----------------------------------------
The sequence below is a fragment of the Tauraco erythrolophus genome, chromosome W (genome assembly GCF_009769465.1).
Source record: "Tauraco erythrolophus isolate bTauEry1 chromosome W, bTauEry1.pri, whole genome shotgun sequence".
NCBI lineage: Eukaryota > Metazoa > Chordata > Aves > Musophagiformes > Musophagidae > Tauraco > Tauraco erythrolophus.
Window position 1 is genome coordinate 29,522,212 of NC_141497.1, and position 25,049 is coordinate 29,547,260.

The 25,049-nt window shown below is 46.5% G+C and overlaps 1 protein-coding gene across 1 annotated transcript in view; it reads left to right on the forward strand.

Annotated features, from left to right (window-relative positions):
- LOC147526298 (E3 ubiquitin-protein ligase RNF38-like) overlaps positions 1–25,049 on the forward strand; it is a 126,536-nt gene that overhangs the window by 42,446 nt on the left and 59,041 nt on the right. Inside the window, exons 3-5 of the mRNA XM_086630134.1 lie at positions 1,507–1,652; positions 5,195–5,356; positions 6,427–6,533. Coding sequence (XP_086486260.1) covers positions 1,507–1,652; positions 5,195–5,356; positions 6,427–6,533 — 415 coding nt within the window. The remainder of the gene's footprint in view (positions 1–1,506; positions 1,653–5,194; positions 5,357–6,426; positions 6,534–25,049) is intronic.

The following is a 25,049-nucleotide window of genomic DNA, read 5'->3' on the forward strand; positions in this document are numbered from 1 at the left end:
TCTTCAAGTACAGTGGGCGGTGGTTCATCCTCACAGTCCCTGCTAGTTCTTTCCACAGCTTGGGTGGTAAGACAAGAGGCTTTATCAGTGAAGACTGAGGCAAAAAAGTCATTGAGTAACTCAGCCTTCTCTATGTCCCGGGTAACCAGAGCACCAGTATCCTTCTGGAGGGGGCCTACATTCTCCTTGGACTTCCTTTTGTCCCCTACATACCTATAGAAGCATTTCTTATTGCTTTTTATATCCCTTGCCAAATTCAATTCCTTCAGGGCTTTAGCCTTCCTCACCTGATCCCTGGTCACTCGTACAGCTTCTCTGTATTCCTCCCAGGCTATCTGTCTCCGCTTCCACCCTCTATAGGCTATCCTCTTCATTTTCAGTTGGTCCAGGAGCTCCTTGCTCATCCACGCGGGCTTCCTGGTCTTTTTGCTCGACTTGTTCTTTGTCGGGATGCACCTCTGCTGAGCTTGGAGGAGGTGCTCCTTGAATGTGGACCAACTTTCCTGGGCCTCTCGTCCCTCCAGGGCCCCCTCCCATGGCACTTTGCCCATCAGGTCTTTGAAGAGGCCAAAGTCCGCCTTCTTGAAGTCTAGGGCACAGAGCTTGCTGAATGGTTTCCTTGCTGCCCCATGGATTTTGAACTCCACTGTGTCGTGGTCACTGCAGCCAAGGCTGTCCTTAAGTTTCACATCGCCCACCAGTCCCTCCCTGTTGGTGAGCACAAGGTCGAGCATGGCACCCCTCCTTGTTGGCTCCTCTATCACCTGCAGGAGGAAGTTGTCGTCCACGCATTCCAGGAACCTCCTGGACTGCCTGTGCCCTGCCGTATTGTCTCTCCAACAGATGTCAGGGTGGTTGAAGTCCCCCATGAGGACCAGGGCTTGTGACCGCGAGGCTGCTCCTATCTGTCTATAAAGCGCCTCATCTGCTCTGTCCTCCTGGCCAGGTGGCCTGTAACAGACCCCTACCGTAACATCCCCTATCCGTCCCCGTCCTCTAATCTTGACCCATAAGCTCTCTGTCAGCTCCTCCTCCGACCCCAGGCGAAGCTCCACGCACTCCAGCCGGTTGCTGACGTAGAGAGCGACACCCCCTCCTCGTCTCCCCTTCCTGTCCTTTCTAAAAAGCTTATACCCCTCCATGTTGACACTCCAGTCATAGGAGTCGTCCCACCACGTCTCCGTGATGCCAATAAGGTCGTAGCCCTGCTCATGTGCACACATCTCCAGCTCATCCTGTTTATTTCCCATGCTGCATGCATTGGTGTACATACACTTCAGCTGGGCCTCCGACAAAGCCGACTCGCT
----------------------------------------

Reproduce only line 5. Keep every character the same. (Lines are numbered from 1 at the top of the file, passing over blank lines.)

The 25,049-nt window shown below is 46.5% G+C and overlaps 1 protein-coding gene across 1 annotated transcript in view; it reads left to right on the forward strand.